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    Netizens Debate Chinese Family’s ‘Mistreatment’ in Sweden

    China’s Foreign Ministry demands an explanation for why three tourists — whom some have dubbed ‘con artists’ — were removed from a hostel by police and dropped off at a cemetery.

    The Chinese Embassy in Sweden on Saturday called for an official response to allegations by a family of Chinese tourists that they were mistreated by hostel staff and police officers after arriving at their accommodation in the middle of the night only to realize they had booked for the wrong day.

    The diplomatic intervention followed a report published the same day by nationalist state media outlet Global Times which alleged that Chinese citizens had been mistreated in Stockholm. On Monday, Global Times interviewed the self-proclaimed victim, surnamed Zeng, and relayed his family’s side of the story.

    According to Zeng, he and his parents, both in their 60s, arrived at Generator Stockholm, a popular backpacker hostel, after midnight on Sept. 2. But upon speaking with reception, Zeng said he was told that because he had not booked for Sept. 1, his family’s private room would not be ready until the following afternoon. Hostel staff informed Zeng that they had no beds available for that night but allowed him and his parents to stay in the lobby.

    Zeng told Global Times he went outside to look for alternative accommodation and met a Chinese woman in a similar situation. When he brought her back to the hostel, he said that staff asked his family and the woman to leave.

    Sixth Tone’s phone calls to Generator Stockholm went unanswered on Monday. When transferred to voicemail, a spoken message said that the mailbox was full.

    When Zeng did not leave but continued trying to negotiate an arrangement, staff called hostel security and the police. Photos included in the article show two officers carrying Zeng’s father out of the hostel by his hands and feet. In a video shared on microblogging platform Weibo, Zeng’s mother can be seen crying as her husband lays motionless on the ground.

    Zeng maintains that the officers refused his requests for medical treatment for his father and instead tried to confiscate his phone, which he had been using to take photos and record videos. According to Zeng, both of his parents were beaten by police: Photos Zeng provided to Global Times show bruises allegedly inflicted by the officers.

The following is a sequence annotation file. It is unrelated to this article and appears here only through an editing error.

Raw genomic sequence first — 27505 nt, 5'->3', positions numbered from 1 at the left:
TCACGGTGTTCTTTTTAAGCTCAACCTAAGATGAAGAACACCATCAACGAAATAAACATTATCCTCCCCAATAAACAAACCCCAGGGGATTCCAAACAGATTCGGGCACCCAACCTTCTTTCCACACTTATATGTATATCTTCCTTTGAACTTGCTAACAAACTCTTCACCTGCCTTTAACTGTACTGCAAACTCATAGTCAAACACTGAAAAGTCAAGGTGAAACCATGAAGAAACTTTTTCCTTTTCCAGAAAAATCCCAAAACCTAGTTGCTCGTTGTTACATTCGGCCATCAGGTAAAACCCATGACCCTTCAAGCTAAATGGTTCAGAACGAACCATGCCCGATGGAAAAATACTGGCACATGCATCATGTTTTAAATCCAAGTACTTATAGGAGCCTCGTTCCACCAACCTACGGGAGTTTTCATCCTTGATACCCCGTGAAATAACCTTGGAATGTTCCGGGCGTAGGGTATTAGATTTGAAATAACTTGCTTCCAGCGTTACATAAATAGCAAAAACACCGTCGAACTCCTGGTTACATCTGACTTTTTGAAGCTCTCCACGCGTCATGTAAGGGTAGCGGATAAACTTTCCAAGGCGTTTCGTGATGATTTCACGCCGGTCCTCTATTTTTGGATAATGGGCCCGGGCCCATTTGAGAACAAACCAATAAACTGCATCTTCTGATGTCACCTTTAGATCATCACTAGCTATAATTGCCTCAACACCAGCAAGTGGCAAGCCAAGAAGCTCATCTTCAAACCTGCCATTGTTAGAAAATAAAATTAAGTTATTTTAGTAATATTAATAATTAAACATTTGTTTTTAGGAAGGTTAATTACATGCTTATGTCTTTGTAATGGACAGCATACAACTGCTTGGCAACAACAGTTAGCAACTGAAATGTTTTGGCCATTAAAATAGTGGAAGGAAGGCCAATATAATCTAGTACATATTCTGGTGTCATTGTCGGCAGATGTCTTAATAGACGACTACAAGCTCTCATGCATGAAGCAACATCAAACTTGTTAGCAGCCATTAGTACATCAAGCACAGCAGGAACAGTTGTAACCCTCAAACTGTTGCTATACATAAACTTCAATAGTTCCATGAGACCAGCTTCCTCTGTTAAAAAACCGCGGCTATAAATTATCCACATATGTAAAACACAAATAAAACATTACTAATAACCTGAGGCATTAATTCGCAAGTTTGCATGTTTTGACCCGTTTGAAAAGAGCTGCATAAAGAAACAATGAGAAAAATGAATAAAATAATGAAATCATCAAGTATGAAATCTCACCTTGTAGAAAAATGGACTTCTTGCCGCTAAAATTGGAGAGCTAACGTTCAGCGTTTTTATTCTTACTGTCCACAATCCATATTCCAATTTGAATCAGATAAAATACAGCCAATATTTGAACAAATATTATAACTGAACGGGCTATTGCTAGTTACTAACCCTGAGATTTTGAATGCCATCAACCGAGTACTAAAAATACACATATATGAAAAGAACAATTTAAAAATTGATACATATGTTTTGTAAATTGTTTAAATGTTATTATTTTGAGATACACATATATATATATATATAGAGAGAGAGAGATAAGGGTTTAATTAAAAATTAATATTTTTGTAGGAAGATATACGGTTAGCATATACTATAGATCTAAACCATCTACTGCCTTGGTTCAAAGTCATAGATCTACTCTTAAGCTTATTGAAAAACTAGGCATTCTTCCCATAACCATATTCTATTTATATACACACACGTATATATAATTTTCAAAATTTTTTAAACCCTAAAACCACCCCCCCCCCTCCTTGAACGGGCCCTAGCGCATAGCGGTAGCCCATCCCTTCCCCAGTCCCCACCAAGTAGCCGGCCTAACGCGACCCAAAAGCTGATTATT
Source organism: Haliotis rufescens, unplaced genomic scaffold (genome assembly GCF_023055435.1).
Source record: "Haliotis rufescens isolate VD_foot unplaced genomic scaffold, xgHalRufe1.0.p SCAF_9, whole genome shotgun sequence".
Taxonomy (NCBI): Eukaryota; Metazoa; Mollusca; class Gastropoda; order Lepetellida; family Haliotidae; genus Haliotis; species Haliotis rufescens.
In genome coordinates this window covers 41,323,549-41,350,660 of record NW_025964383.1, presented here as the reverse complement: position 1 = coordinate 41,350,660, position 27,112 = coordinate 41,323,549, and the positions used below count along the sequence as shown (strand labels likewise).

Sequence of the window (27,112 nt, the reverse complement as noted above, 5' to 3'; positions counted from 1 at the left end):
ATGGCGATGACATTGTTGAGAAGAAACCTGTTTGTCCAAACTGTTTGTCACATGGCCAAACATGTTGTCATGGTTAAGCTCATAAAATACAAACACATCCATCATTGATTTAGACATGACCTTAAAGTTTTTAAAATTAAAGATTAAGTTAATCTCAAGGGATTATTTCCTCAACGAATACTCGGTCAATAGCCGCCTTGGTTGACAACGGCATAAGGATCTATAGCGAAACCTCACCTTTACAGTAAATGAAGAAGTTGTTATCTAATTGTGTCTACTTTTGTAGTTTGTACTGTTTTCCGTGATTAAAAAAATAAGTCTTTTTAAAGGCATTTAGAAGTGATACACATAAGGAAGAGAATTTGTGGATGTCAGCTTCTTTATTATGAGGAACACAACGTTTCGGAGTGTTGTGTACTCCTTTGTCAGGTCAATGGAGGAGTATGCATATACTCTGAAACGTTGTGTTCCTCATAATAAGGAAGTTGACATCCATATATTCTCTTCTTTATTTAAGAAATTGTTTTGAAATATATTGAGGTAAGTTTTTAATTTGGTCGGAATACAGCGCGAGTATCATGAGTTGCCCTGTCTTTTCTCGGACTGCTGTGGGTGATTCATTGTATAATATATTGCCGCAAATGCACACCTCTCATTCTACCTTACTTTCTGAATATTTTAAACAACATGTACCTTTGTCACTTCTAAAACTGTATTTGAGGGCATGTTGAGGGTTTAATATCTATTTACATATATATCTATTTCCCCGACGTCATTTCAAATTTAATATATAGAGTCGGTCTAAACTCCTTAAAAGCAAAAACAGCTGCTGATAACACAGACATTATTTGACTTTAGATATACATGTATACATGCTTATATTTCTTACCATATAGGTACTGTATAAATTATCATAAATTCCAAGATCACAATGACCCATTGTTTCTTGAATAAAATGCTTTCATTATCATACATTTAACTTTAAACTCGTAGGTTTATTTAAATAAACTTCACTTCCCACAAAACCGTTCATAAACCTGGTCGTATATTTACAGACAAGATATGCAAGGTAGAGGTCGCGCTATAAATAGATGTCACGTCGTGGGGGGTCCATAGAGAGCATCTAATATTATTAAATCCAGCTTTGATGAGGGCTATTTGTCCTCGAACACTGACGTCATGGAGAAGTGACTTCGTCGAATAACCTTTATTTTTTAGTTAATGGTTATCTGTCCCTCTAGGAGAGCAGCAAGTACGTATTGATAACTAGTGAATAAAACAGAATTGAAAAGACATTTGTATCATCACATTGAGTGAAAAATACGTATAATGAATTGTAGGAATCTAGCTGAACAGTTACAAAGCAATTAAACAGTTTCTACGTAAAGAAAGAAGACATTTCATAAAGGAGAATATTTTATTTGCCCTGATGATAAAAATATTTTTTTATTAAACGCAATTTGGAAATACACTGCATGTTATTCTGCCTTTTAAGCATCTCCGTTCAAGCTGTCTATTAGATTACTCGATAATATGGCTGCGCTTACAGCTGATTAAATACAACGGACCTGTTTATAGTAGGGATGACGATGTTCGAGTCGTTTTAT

The police dropped Zeng and his parents off at Skogskyrkogården, an expansive cemetery and UNESCO World Heritage Site on the outskirts of Stockholm, after 2 a.m. “The place and its surroundings were very dark,” Global Times quoted Zeng as saying. “I think it’s insulting to Chinese elders.” In Chinese culture, there is a strong taboo around death, and graveyards and cemeteries as seen as harbingers of bad luck.

    Since early September, the story has gradually gained traction, first on social media and later through the Global Times article. Over the weekend, Swedish diplomats got involved. “Sweden will appoint a prosecutor to investigate the case and determine whether the police broke the law or were negligent in their duties,” the Swedish Embassy in China posted Sunday on Weibo.

    Also over the weekend, two videos recorded during the police officers’ disturbance response were posted on Weibo, eliciting a full spectrum of reactions from netizens. In the previously mentioned video, posted Saturday, two officers can be seen carrying Zeng’s father out of the hostel as Zeng shouts in English: “This is killing people! This is Sweden police!” His mother, meanwhile, sits on the curb wailing loudly, attracting the attention of a few bystanders. In a second video posted the next day, Zeng can be seen arguing with a female officer before throwing himself to the ground, where he begins wailing alongside his mother.

    “You can tell they are faking, definitely,” commented one user under the second video. Thousands of netizens weighed in with similar opinions, calling the family pengci — a Chinese term that literally means “breaking porcelain,” and is often applied to con artists who intentionally cause accidents so they can demand compensation — and accusing them of making a scene though they themselves were at fault for not booking a room for the correct day.

    As for why Zeng appeared to fall to the ground without being touched, he told Global Times: “I broke down and lost my mind. I wasn’t able to think of an appropriate way to handle the situation other than accusing the police of wrongdoing and asking bystanders for help.”

    Some Chinese netizens, however, have accused the Swedish police of using excessive force. “You can clear the Zeng family out of the hostel, but why would you drop them off in a cemetery?” commented one Weibo user.

    On Sunday, China’s ambassador to Sweden, Gui Congyou, accepted an interview with Swedish media that was later transcribed in Chinese. “The three Chinese citizens didn’t break any laws — and even if they did, the Swedish police should have handled the situation according to the law, and informed us at the embassy,” said Gui, who also called the officers’ actions “brutal.”

    China’s Ministry of Foreign Affairs released a statement on Monday afternoon saying the Swedish police have not responded to a request for a face-to-face dialogue about the incident.

    Additional reporting: David Paulk; contributions: Fan Liya; editor: David Paulk.

    (Header image: Police officers march through the streets before a Nordic Resistance Movement rally in Gothenburg, Sweden, Sept. 30, 2017. Adam Ihse/TT News Agency/VCG)